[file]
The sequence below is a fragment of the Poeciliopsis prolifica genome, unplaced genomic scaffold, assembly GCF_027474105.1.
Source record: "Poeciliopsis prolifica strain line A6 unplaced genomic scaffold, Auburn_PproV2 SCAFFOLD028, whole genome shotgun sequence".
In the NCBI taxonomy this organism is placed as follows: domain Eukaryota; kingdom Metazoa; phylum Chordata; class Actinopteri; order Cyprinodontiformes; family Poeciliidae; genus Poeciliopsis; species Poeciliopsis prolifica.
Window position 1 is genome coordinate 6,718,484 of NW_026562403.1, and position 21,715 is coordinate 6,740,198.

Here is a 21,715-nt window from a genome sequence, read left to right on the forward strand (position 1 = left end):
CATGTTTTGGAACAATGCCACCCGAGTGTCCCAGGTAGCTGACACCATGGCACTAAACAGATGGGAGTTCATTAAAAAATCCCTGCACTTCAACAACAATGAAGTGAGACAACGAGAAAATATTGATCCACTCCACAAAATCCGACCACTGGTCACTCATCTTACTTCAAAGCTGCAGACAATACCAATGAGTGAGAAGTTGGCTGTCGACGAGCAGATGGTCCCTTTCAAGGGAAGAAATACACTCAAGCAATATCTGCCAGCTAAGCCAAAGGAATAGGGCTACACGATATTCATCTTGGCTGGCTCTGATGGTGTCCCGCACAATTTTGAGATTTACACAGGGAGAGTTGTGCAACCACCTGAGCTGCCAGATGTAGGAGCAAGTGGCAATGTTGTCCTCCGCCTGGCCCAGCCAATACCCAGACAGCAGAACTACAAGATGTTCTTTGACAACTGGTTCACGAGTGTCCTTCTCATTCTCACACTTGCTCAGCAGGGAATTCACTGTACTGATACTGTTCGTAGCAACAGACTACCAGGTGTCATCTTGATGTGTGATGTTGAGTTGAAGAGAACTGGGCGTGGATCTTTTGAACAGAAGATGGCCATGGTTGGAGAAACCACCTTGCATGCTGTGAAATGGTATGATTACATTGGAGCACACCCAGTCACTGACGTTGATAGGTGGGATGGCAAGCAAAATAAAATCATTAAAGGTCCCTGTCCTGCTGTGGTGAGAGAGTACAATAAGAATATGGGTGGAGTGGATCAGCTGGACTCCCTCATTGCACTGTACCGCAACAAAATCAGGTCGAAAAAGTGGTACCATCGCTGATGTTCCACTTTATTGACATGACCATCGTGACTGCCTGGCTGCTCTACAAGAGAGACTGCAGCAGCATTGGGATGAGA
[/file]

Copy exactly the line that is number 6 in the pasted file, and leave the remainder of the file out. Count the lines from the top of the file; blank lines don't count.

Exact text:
CATGTTTTGGAACAATGCCACCCGAGTGTCCCAGGTAGCTGACACCATGGCACTAAACAGATGGGAGTTCATTAAAAAATCCCTGCACTTCAACAACAATGAAGTGAGACAACGAGAAAATATTGATCCACTCCACAAAATCCGACCACTGGTCACTCATCTTACTTCAAAGCTGCAGACAATACCAATGAGTGAGAAGTTGGCTGTCGACGAGCAGATGGTCCCTTTCAAGGGAAGAAATACACTCAAGCAATATCTGCCAGCTAAGCCAAAGGAATAGGGCTACACGATATTCATCTTGGCTGGCTCTGATGGTGTCCCGCACAATTTTGAGATTTACACAGGGAGAGTTGTGCAACCACCTGAGCTGCCAGATGTAGGAGCAAGTGGCAATGTTGTCCTCCGCCTGGCCCAGCCAATACCCAGACAGCAGAACTACAAGATGTTCTTTGACAACTGGTTCACGAGTGTCCTTCTCATTCTCACACTTGCTCAGCAGGGAATTCACTGTACTGATACTGTTCGTAGCAACAGACTACCAGGTGTCATCTTGATGTGTGATGTTGAGTTGAAGAGAACTGGGCGTGGATCTTTTGAACAGAAGATGGCCATGGTTGGAGAAACCACCTTGCATGCTGTGAAATGGTATGATTACATTGGAGCACACCCAGTCACTGACGTTGATAGGTGGGATGGCAAGCAAAATAAAATCATTAAAGGTCCCTGTCCTGCTGTGGTGAGAGAGTACAATAAGAATATGGGTGGAGTGGATCAGCTGGACTCCCTCATTGCACTGTACCGCAACAAAATCAGGTCGAAAAAGTGGTACCATCGCTGATGTTCCACTTTATTGACATGACCATCGTGACTGCCTGGCTGCTCTACAAGAGAGACTGCAGCAGCATTGGGATGAGA